This article re-examines the question of what makes some grammatical structures more difficult to learn than others, arguing that this question can only be properly understood and investigated with reference to the distinction between implicit and explicit knowledge of a second language. Using a battery of tests that were designed to measure implicit and explicit L2 grammatical knowledge of seventeen grammatical structures (Ellis 2005 ), learning difficulty in relation to these two types of knowledge was investigated. The results showed that structures that were easy in terms of implicit knowledge were often difficult in terms of explicit knowledge and sometimes vice versa and that, overall, there was no correlation between the rank orders of difficulty of seventeen grammatical structures for the two types of knowledge. A correlational analysis showed that the structures varied as to whether it was implicit or explicit knowledge of them that was related to a measure of general language proficiency. A regression analysis demonstrated that both types of knowledge predict general language proficiency.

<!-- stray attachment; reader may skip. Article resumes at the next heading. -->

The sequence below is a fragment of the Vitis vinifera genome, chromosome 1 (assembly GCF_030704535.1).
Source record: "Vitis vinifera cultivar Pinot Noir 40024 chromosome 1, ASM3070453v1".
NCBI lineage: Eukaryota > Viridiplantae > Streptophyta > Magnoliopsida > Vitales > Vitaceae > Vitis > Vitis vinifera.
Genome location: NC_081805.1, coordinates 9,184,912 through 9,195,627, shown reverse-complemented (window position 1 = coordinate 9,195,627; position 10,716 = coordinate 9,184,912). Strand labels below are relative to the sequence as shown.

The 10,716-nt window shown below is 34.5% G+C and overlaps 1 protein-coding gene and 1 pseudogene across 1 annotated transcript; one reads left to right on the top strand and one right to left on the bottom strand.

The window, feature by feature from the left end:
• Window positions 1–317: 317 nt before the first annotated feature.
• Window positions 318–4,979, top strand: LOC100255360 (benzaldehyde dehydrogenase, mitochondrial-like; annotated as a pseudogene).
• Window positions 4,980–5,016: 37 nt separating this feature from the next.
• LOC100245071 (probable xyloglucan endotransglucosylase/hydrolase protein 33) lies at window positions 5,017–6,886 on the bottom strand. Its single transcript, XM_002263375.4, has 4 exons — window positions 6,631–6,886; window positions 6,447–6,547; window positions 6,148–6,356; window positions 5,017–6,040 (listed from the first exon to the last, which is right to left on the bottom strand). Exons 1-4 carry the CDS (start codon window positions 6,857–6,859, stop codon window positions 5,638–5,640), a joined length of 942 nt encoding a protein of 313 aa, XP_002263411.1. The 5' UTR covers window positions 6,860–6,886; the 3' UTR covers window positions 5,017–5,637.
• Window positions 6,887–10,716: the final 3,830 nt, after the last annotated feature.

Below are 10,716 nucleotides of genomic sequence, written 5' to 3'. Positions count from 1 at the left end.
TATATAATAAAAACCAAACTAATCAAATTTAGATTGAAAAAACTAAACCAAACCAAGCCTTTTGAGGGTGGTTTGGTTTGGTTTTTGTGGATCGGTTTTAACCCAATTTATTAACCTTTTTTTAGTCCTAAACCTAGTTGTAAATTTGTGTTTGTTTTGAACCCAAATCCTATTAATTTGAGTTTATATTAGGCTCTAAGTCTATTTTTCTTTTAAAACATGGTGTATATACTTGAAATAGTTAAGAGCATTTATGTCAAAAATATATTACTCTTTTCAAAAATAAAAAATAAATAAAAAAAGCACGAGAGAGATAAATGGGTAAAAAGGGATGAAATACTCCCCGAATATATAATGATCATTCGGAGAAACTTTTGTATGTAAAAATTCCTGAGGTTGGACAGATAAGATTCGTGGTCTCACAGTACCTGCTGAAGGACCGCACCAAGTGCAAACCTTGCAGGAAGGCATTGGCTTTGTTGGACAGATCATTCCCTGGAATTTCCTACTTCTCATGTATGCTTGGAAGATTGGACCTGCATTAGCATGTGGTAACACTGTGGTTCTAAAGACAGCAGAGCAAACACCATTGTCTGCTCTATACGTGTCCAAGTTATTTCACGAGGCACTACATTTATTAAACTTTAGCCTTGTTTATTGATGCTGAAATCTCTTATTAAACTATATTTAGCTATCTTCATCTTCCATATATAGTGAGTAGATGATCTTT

Four teachers & their eight classes of 179 5th-grade (10-11-year-old) students participated in this quasi-experimental classroom study, which investigated the effects of form-focused instruction (FFI) & corrective feedback on immersion students' ability to accurately assign grammatical gender in French. The FFI treatment, designed to draw attention to selected noun endings that reliably predict grammatical gender & to provide opportunities for practice in associating these endings with gender attribution, was implemented in the context of regular subject-matter instruction by three of the four teachers, each with two classes, for approximately 9 hours during a 5-week period, while the fourth teacher taught the same subject matter without FFI to two comparison classes. Additionally, each of the three FFI teachers implemented a different feedback treatment: recasts, prompts, or no feedback. Analyses of pretest, immediate-posttest, & delayed-posttest results showed a significant increase in the ability of students exposed to FFI to correctly assign grammatical gender. Results of the written tasks in particular, & to a lesser degree the oral tasks, revealed that FFI is more effective when combined with prompts than with recasts or no feedback, as a means of enabling L2 learners to acquire rule-based representations of grammatical gender & to proceduralize their knowledge of these emerging forms.